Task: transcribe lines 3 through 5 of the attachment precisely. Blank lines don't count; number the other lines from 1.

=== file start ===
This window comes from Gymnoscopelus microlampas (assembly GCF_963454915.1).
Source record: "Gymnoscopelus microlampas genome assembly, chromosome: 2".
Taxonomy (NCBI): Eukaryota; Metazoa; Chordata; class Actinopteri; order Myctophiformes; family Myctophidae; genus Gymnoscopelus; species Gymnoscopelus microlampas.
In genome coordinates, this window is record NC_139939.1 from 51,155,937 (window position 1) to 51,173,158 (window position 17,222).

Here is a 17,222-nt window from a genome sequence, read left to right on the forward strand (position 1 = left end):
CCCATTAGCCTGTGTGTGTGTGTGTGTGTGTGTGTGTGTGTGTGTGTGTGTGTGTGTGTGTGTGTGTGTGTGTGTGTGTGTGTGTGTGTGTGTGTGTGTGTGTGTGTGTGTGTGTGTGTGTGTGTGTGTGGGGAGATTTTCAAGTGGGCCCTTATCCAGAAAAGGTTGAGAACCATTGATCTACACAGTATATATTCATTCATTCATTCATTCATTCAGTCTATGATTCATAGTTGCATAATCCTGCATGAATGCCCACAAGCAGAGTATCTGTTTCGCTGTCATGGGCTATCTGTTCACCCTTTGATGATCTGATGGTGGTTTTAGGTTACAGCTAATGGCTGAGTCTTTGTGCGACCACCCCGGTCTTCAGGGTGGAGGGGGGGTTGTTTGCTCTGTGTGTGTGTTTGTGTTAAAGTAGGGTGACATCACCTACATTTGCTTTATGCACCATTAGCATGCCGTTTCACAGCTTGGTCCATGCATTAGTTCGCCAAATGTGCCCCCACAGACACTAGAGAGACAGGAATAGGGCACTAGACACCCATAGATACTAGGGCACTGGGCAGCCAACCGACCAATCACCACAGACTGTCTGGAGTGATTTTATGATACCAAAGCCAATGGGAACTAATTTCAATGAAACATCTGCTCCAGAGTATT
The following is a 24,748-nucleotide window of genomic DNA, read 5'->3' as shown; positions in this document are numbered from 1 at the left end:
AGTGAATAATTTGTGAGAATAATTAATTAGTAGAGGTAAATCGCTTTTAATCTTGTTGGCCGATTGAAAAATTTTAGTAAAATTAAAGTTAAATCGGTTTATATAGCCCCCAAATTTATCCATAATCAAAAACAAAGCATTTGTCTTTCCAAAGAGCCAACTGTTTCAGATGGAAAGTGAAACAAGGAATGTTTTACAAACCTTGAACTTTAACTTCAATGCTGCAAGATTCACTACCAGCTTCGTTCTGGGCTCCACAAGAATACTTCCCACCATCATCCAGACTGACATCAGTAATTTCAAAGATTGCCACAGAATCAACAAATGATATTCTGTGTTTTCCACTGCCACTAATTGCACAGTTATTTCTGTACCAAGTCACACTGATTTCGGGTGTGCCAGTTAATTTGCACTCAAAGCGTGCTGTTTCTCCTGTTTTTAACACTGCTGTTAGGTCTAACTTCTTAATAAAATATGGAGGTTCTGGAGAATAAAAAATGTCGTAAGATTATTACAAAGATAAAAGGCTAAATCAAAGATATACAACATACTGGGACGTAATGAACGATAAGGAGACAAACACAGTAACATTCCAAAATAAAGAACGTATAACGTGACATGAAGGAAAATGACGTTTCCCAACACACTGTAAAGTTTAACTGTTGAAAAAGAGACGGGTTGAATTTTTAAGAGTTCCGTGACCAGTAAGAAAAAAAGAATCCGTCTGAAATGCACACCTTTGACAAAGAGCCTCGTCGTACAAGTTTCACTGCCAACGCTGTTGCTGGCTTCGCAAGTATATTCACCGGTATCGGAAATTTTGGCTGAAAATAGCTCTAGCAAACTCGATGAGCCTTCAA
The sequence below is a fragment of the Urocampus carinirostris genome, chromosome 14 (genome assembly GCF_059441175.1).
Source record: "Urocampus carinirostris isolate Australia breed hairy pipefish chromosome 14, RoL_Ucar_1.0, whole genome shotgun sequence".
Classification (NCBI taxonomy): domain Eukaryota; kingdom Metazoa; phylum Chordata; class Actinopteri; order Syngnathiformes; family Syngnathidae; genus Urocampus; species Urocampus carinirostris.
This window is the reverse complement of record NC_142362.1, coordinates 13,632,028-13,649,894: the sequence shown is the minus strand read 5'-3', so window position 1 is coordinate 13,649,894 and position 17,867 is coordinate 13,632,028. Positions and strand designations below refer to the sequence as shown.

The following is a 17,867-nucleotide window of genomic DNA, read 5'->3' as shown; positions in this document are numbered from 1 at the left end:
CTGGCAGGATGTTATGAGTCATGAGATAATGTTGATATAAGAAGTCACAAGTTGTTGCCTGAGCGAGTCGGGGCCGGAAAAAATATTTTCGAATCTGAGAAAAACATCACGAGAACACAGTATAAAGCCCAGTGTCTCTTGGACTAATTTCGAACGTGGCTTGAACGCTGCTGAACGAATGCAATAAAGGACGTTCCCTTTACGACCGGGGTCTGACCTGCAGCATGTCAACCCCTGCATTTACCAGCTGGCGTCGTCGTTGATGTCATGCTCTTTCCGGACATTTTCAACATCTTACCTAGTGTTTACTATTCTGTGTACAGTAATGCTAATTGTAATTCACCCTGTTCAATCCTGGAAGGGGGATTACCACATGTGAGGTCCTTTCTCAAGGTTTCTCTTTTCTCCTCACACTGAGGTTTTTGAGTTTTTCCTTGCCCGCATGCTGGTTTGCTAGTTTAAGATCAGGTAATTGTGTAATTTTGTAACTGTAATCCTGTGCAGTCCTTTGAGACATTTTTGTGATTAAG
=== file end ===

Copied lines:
Taxonomy (NCBI): Eukaryota; Metazoa; Chordata; class Actinopteri; order Myctophiformes; family Myctophidae; genus Gymnoscopelus; species Gymnoscopelus microlampas.
In genome coordinates, this window is record NC_139939.1 from 51,155,937 (window position 1) to 51,173,158 (window position 17,222).

Here is a 17,222-nt window from a genome sequence, read left to right on the forward strand (position 1 = left end):